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A Brief Guide to Obituaries

24 Aug 2017 | 2 min read time
Blog image for A Brief Guide to Obituaries
Blog image for A Brief Guide to Obituaries

An obituary, from the Latin 'Obitus' meaning 'Death', is traditionally a newspaper article reporting the passing of someone of note. In national and regional newspapers, obituaries are most often written for celebrities, politicians and other leading public figures.

Modern obituaries focus on the lives lived by the deceased, listing the highlights of their lifetime and marking their accomplishments, often closing with the briefest description of the subject's passing. But in the 19^th^ century, obituary writers did not spare their readers from the gruesome details of the death being described. The New York Times' obit for President Theodore Roosevelt is said to have included a vivid description of how he was killed by blood clots.

Modern newspapers and TV companies often prepare obituaries well in advance of the death of public figures, allowing them to publish highly detailed memorials very quickly after a death is first reported. The LA Times' obituary for actress Elizabeth Taylor was initially written over a decade before she died in 2011.

The art of the obituary

Being prepared for the inevitable may make for efficient publishing but it has its risks; the day Prince Philip retired the Telegraph inadvertently published a holding page reporting The Duke of Edinburgh's death.

This mishap aside, The Telegraph's obituary column is famous for pioneering a new style of reporting the deaths, and lives, of some of the most famous people in the UK. The newspaper has made such an artform of the memorial notice that it has published a series of books that collect together the best of the paper's obituary columns.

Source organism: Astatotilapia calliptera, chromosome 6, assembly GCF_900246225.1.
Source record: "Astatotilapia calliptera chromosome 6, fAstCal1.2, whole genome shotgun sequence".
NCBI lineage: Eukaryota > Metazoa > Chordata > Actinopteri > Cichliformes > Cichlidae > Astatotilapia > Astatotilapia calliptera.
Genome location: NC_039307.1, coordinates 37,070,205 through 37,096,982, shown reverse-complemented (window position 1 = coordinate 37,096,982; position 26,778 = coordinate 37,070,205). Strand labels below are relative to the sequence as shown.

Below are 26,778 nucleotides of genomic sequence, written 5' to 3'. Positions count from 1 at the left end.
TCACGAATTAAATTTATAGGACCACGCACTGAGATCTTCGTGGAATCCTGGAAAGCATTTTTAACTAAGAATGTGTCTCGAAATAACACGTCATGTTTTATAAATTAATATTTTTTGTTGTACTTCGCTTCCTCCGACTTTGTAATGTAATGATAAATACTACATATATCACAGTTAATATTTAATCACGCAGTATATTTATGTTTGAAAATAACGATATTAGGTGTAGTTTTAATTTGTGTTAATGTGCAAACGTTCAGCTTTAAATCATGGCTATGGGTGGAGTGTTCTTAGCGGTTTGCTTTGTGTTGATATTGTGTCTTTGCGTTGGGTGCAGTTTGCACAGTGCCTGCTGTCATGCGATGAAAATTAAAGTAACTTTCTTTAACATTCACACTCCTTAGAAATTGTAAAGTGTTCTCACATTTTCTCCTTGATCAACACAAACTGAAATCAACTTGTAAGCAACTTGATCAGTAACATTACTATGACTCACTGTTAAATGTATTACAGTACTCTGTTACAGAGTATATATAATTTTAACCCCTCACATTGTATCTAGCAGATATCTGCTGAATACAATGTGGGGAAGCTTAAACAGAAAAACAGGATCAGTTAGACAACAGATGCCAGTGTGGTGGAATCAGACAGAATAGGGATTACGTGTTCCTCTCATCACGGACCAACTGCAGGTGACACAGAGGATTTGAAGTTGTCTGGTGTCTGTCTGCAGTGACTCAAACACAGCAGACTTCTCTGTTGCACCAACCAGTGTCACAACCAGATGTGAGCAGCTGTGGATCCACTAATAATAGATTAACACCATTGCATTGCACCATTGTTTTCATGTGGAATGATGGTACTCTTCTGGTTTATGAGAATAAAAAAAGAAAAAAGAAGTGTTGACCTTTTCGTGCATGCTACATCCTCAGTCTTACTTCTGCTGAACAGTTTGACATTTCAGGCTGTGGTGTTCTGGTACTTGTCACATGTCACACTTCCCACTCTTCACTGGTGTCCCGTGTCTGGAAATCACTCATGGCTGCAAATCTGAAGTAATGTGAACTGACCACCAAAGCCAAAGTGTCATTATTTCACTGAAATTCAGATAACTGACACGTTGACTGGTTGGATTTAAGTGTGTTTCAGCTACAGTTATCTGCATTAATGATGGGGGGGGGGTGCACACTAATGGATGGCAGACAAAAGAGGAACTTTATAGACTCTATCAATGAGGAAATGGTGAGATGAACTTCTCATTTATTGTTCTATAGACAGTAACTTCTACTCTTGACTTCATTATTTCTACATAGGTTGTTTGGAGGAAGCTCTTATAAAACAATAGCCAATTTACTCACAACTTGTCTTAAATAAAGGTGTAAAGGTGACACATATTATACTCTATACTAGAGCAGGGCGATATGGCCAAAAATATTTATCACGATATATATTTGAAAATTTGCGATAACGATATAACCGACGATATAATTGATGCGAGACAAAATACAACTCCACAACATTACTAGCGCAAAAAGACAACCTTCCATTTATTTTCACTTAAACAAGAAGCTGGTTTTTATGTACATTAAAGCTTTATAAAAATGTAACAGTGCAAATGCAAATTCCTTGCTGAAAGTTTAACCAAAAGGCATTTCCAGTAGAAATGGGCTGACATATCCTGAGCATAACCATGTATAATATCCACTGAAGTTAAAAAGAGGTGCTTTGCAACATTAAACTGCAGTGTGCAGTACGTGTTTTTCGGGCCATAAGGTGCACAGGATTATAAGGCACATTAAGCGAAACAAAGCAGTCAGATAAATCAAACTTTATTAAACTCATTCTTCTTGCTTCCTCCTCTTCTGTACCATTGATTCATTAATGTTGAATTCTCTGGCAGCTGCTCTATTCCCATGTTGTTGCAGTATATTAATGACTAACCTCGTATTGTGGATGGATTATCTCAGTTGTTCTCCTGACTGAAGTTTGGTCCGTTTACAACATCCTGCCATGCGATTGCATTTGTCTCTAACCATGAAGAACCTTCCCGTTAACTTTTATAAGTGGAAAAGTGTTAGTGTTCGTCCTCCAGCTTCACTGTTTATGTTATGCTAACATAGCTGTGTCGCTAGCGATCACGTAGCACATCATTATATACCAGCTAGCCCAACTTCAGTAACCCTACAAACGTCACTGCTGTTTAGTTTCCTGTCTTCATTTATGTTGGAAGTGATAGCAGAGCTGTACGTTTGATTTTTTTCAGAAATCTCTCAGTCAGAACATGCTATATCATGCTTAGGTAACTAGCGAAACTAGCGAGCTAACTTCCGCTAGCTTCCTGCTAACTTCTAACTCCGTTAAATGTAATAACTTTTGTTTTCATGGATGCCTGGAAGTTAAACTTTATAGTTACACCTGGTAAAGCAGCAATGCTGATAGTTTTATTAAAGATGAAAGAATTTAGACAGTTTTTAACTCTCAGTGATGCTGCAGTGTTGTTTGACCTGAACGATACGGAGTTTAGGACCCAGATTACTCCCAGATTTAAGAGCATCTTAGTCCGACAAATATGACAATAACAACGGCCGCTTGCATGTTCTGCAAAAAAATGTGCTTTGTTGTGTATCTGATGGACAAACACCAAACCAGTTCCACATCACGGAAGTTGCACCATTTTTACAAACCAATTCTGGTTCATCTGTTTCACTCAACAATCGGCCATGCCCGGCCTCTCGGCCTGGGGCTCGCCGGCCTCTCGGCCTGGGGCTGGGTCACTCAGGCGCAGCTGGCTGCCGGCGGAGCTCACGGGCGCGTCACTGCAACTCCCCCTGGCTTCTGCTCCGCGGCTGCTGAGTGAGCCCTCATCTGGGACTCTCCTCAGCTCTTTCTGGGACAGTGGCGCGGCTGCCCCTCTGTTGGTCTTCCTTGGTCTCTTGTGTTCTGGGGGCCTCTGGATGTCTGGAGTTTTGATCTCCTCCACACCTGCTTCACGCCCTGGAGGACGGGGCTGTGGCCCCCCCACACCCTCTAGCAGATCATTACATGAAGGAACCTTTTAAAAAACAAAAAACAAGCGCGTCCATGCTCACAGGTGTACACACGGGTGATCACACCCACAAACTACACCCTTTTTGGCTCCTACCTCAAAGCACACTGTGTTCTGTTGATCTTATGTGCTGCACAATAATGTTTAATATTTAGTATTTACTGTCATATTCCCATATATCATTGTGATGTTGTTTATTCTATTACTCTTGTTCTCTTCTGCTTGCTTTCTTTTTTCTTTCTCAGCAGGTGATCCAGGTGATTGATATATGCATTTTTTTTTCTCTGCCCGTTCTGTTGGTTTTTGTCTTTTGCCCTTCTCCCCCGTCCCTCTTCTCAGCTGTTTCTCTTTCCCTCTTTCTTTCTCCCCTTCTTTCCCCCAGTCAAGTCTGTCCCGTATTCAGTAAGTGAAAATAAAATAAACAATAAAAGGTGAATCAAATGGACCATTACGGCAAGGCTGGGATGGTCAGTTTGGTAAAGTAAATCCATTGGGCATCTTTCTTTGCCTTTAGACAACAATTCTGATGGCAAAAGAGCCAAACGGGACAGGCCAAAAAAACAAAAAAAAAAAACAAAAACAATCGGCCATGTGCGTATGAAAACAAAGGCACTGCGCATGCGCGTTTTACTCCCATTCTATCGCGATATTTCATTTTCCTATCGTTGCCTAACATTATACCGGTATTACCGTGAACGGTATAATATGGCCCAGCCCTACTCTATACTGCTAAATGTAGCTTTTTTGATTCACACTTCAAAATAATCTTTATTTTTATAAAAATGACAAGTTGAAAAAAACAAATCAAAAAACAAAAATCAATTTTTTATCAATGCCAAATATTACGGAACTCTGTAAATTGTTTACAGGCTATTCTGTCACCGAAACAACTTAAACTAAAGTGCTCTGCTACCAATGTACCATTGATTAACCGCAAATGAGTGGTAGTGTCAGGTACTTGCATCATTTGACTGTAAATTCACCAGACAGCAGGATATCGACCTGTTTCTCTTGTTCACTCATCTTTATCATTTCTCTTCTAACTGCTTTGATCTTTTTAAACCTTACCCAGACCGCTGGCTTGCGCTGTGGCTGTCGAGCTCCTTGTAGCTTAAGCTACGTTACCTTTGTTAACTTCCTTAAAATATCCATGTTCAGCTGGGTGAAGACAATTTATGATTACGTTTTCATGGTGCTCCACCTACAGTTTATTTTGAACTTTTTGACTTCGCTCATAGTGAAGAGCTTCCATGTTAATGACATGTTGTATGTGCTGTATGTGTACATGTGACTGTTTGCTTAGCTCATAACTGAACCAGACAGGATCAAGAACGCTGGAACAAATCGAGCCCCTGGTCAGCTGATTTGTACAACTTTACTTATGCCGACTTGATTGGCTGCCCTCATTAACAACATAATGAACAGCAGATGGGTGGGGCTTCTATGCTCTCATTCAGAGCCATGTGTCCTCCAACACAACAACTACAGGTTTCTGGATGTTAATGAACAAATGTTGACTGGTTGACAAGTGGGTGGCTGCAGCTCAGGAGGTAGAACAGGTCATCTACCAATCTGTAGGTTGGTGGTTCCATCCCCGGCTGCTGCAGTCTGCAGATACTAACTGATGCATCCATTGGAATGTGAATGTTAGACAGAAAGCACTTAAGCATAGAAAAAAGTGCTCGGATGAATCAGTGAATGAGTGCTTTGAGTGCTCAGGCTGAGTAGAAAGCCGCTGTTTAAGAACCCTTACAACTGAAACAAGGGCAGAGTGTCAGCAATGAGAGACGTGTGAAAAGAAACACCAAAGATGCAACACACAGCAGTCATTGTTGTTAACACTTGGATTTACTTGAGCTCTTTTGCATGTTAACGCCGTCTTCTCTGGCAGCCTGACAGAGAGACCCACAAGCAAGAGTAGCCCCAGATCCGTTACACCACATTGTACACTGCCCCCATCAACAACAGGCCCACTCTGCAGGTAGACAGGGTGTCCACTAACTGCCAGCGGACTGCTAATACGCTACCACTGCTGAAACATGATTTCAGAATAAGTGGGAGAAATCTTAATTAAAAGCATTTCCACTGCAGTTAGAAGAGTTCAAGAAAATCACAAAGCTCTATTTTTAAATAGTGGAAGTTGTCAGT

In a recent article about the daily obituary page, its editor Andrew M. Brown explains that the section was introduced in the mid 80s , "to refresh and subvert the obituary's traditionally stolid form by producing vivid, colourful, funny and truthful mini-biographies."

According to Mr Brown, the Telegraph, joined by the Independent, began to publish obituaries for people who might not have been thought worthy of such treatment before. He says these have included cattle breeders, gun makers, graffiti artists and puppeteers.

Memorials from friends and family

As well as providing a memorial for someone deceased and an insight into their life, an obituary can be a good way to tell people about a recent death and share details of funeral services. In smaller local papers, friends and family often pay to place an obituary for a loved one who has passed.

Obituaries differ from more straightforward death notices in that, alongside details of the death and possibly information about the funeral service, they will also say something about the life of the deceased.

Like preparing a eulogy, writing an obituary for a loved one takes some thought. While announcing the death and personal details in an obituary - time and place of death, age, area - it should also include biographical information about the person who has died, spanning their life from birth, through education, marriage, work and retirement.

The difficult part is including relevant information without becoming boring. Avoiding chronological lists and including personal anecdotes helps. Tributes from friends and family can also be included, but less is often more with a few well-chosen words of affection counting for more than long, gushing memorials.

Golden Charter works with a network of over 3,000 independent funeral directors and many of them are happy to assist in drafting and placing announcements in your local paper. Some also have special memorial areas on their own websites where online obituaries can be left.

To find your nearest Golden Charter associated independent funeral director or for more information on Golden Charter funeral plans, call free on 0808 169 4534 to request a free information pack.

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